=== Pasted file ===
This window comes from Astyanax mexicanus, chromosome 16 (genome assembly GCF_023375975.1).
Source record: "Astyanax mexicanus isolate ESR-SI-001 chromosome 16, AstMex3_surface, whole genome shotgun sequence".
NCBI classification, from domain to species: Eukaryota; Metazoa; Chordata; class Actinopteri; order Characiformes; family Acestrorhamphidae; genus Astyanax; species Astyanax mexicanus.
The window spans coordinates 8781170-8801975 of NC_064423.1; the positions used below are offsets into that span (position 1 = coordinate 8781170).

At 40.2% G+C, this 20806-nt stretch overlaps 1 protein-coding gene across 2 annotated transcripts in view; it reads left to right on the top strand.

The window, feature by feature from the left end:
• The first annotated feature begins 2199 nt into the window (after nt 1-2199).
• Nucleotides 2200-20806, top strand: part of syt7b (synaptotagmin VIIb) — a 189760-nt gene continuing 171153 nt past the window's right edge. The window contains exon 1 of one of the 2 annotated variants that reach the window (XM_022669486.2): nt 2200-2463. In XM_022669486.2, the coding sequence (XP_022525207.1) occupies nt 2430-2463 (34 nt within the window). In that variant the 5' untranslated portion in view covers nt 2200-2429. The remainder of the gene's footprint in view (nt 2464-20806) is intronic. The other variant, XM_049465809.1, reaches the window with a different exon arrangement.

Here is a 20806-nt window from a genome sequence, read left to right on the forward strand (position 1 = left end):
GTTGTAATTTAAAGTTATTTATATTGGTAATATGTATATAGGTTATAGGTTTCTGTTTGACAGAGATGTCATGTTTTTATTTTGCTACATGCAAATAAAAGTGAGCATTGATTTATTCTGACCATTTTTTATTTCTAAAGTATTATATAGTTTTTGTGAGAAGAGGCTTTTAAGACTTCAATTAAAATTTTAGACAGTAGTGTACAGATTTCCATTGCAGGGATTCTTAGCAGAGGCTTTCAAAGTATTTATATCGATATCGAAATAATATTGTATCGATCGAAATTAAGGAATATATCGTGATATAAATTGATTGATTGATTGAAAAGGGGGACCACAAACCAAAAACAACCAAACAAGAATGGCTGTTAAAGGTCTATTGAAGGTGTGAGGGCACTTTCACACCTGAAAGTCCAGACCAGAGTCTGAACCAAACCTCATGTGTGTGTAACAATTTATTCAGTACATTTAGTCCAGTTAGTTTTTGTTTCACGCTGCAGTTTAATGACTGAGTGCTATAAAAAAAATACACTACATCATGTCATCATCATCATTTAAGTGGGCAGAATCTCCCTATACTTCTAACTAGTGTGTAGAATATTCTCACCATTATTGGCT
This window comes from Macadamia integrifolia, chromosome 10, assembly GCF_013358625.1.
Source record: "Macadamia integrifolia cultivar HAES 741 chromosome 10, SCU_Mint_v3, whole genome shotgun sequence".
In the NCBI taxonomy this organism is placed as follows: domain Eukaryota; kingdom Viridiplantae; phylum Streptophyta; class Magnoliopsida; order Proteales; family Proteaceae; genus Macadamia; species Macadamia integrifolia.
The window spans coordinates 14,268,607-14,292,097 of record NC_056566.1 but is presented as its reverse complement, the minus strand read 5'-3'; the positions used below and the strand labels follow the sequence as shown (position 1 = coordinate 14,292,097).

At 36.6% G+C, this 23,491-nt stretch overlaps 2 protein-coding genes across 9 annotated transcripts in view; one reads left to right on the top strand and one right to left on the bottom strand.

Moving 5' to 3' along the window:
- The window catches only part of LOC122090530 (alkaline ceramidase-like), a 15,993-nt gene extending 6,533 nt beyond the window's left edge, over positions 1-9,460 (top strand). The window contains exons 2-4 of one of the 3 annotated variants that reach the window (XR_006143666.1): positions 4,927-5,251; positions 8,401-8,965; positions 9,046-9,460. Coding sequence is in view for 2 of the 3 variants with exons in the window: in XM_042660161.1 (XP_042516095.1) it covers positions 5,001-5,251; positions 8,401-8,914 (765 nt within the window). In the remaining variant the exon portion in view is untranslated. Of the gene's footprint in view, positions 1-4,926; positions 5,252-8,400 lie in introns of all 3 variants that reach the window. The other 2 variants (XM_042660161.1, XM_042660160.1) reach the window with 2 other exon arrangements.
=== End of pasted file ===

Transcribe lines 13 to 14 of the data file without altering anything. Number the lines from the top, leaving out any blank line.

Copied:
In the NCBI taxonomy this organism is placed as follows: domain Eukaryota; kingdom Viridiplantae; phylum Streptophyta; class Magnoliopsida; order Proteales; family Proteaceae; genus Macadamia; species Macadamia integrifolia.
The window spans coordinates 14,268,607-14,292,097 of record NC_056566.1 but is presented as its reverse complement, the minus strand read 5'-3'; the positions used below and the strand labels follow the sequence as shown (position 1 = coordinate 14,292,097).